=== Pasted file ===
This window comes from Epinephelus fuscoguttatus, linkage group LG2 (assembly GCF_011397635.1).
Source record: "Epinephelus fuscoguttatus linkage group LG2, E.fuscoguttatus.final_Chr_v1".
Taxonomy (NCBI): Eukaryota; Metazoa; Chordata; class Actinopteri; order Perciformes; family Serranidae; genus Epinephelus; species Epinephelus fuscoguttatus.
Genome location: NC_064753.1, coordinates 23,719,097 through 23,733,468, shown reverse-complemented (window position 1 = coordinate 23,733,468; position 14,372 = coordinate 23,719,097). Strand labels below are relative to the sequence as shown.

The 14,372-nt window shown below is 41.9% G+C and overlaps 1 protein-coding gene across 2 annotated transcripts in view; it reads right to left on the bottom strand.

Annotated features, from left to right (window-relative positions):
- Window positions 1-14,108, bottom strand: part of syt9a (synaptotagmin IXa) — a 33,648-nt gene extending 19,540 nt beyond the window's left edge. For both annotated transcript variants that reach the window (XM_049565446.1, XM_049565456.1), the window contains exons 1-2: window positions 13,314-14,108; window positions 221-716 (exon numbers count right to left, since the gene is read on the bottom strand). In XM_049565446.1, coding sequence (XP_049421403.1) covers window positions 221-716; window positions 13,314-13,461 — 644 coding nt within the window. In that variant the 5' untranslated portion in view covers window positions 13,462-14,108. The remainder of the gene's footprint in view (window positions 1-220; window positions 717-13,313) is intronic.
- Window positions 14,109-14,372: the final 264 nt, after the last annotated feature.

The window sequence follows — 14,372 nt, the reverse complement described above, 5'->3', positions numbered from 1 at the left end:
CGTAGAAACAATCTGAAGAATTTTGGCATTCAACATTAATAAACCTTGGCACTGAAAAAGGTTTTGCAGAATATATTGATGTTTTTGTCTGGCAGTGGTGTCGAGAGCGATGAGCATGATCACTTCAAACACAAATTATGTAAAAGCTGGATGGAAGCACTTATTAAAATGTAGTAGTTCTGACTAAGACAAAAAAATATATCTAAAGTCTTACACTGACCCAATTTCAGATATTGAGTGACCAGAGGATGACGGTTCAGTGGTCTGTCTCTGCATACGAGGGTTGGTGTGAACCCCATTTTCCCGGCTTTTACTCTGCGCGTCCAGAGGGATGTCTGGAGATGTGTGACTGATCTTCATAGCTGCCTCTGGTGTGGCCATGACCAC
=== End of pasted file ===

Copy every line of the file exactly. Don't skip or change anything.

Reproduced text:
This window comes from Epinephelus fuscoguttatus, linkage group LG2 (assembly GCF_011397635.1).
Source record: "Epinephelus fuscoguttatus linkage group LG2, E.fuscoguttatus.final_Chr_v1".
Taxonomy (NCBI): Eukaryota; Metazoa; Chordata; class Actinopteri; order Perciformes; family Serranidae; genus Epinephelus; species Epinephelus fuscoguttatus.
Genome location: NC_064753.1, coordinates 23,719,097 through 23,733,468, shown reverse-complemented (window position 1 = coordinate 23,733,468; position 14,372 = coordinate 23,719,097). Strand labels below are relative to the sequence as shown.

The 14,372-nt window shown below is 41.9% G+C and overlaps 1 protein-coding gene across 2 annotated transcripts in view; it reads right to left on the bottom strand.

Annotated features, from left to right (window-relative positions):
- Window positions 1-14,108, bottom strand: part of syt9a (synaptotagmin IXa) — a 33,648-nt gene extending 19,540 nt beyond the window's left edge. For both annotated transcript variants that reach the window (XM_049565446.1, XM_049565456.1), the window contains exons 1-2: window positions 13,314-14,108; window positions 221-716 (exon numbers count right to left, since the gene is read on the bottom strand). In XM_049565446.1, coding sequence (XP_049421403.1) covers window positions 221-716; window positions 13,314-13,461 — 644 coding nt within the window. In that variant the 5' untranslated portion in view covers window positions 13,462-14,108. The remainder of the gene's footprint in view (window positions 1-220; window positions 717-13,313) is intronic.
- Window positions 14,109-14,372: the final 264 nt, after the last annotated feature.

The window sequence follows — 14,372 nt, the reverse complement described above, 5'->3', positions numbered from 1 at the left end:
CGTAGAAACAATCTGAAGAATTTTGGCATTCAACATTAATAAACCTTGGCACTGAAAAAGGTTTTGCAGAATATATTGATGTTTTTGTCTGGCAGTGGTGTCGAGAGCGATGAGCATGATCACTTCAAACACAAATTATGTAAAAGCTGGATGGAAGCACTTATTAAAATGTAGTAGTTCTGACTAAGACAAAAAAATATATCTAAAGTCTTACACTGACCCAATTTCAGATATTGAGTGACCAGAGGATGACGGTTCAGTGGTCTGTCTCTGCATACGAGGGTTGGTGTGAACCCCATTTTCCCGGCTTTTACTCTGCGCGTCCAGAGGGATGTCTGGAGATGTGTGACTGATCTTCATAGCTGCCTCTGGTGTGGCCATGACCAC